Preventive Medicine is the medical specialty devoted to population health and the prevention of disease. As such, the training of Preventive Medicine physicians not only includes clinical training in the treatment and prevention of traditional domestic communicable diseases, as well as tropical and travel medicine—but also academic training in such areas as biostatistics, epidemiology, and health policy analysis. After completing internship, as part of my residency, I learned these skills by earning a masters degree in public health (MPH) at the Johns Hopkins Bloomberg School of Public Health, in Baltimore, Maryland. The next year, while still in training, I put this education to good use by developing a program to reduce redundant immunizations of Army recruits. At the time, in a somewhat misguided attempt at efficiency, the Army had been giving every recruit heading off to war the same four or five vaccines, regardless of whether they had previously received these. The program I proposed, which would implement a system for testing the blood of new recruits for immunity so as to permit customizing the vaccines they received, was clearly the right thing to do medically—but I knew if it slowed down the processing of new recruits, the Army would never permit it. Thanks to my training, I was able to demonstrate that the program could work within the tight schedules of the recruit centers. Additionally, it would save money, as the costs of expensive vaccines were used to fund the much less expensive blood testing and the staff needed to organize the effort. Within a few months of presenting my proposal to senior Preventive Medicine physicians, the Army Surgeon General gave formal approval to implement the program, and I received a letter of commendation from my commanding General.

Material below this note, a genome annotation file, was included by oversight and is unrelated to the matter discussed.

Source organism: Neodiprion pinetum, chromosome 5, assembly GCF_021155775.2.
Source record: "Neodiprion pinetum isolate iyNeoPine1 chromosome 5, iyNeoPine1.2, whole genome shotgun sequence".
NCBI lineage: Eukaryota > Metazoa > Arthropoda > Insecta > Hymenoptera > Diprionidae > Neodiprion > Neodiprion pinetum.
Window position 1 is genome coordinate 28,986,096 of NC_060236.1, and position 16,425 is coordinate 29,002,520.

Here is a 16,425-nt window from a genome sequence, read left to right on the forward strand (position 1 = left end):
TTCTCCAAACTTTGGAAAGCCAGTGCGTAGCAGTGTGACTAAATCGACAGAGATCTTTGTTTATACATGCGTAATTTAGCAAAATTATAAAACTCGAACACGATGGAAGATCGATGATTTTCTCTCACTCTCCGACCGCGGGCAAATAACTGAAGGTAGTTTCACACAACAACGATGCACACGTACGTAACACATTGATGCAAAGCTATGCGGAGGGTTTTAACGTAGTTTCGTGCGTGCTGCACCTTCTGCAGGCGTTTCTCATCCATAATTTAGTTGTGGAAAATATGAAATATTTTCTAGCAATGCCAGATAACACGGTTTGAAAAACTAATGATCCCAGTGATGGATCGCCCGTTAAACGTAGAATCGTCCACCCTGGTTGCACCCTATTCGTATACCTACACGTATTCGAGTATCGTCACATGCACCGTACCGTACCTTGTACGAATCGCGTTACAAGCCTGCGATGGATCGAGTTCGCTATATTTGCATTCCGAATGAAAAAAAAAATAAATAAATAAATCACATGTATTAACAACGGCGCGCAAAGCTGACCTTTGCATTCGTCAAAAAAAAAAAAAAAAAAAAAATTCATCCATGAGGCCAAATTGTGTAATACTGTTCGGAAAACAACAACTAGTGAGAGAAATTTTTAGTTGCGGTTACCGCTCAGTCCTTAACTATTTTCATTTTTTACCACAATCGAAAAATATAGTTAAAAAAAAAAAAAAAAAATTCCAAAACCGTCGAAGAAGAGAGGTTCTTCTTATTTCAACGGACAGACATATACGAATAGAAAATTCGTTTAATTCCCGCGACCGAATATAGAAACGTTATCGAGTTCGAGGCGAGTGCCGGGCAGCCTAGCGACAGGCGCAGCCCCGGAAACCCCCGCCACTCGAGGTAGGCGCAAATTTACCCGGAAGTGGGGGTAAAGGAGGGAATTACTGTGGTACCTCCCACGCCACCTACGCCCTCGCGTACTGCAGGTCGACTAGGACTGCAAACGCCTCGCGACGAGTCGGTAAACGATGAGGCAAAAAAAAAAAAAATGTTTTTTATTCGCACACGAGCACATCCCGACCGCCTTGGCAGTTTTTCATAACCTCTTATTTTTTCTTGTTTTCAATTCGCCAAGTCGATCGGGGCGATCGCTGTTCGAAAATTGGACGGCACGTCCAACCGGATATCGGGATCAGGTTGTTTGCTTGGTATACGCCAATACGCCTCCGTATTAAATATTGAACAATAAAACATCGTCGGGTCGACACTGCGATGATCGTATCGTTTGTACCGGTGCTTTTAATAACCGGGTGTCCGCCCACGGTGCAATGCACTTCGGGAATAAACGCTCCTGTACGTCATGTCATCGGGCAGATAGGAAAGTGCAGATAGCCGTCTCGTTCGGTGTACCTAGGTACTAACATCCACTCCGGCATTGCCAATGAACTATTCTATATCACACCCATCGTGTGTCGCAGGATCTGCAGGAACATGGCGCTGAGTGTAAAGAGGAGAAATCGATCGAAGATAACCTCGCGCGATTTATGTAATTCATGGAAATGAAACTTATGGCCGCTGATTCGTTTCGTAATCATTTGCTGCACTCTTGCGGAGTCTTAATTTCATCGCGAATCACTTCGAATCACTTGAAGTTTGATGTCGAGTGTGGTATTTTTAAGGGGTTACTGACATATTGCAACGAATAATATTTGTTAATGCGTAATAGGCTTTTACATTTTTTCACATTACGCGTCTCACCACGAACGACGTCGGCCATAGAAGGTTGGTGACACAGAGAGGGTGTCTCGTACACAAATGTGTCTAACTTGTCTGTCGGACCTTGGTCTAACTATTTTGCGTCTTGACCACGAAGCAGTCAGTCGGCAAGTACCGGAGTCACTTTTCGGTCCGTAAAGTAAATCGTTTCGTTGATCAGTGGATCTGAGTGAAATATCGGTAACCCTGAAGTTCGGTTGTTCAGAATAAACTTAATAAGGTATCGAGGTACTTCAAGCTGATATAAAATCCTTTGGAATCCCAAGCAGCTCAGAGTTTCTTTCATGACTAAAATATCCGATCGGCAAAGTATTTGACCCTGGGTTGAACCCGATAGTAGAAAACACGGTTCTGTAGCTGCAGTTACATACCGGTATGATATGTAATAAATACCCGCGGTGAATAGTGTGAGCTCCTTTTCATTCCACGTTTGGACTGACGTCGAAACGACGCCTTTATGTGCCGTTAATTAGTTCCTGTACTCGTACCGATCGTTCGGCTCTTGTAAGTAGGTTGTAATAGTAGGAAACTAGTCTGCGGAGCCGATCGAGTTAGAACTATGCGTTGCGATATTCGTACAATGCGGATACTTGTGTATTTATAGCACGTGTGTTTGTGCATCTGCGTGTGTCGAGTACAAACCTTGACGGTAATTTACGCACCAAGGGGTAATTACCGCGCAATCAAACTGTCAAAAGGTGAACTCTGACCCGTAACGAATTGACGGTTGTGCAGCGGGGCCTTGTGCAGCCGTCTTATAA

At Johns Hopkins where I trained in public health , the Bloomberg School’s motto had been “Protecting Health, Saving Lives, Millions at a Time.” It pleased me to know that within a few short years, as the number of Army recruits increased by tens of thousands year over year, my program would protect the health and improve the lives—at least in some small way—of at least one million new soldiers . Impressed early in my career by the power to make a difference within the seemingly impenetrable Army medical bureaucracy, I looked forward to my first assignment at the Army Medical Surveillance Activity (AMSA), in Washington, DC, where I hoped to continue to make a difference working in military public health.
It was there at AMSA, in the months before my deployment, that I supervised a team of civilian analysts who poured over military health data, conducting analyses, identifying patterns of disease, and informing recommendations to military leaders on how to better protect the health of the force . The Army Medical Department’s motto was, “To Conserve Fighting Strength.” We considered it a critical component of living up to this motto to provide our leaders information on what diseases the fighting strength was being affected by, and how these could be better prevented.
Throughout the history of the US Army, the primary threats to the health of fighting forces had been from infectious diseases and injuries , and the work of AMSA had been primarily in these areas. The majority of my work consisted of overseeing injury reports, and conducting analyses on acute respiratory disease and infectious diseases such as malaria, influenza, HIV, hepatitis , and sexually transmitted infections .
As with my earlier work on vaccine policy, prevention strategies in these areas almost immediately improved the health of the force, and ensured that even more healthy soldiers were available for the war effort. This work was almost perfectly aligned with the goals of military leadership, so our efforts were strongly supported and well funded. With the benefit of supplemental wartime funding, AMSA soon moved into new office space just outside the Washington, DC beltway, to merge formally with an organization known as the Global Emerging Infections Surveillance and Response System (GEIS) to become the Armed Forces Health Surveillance Center, with a focus particularly on infectious diseases .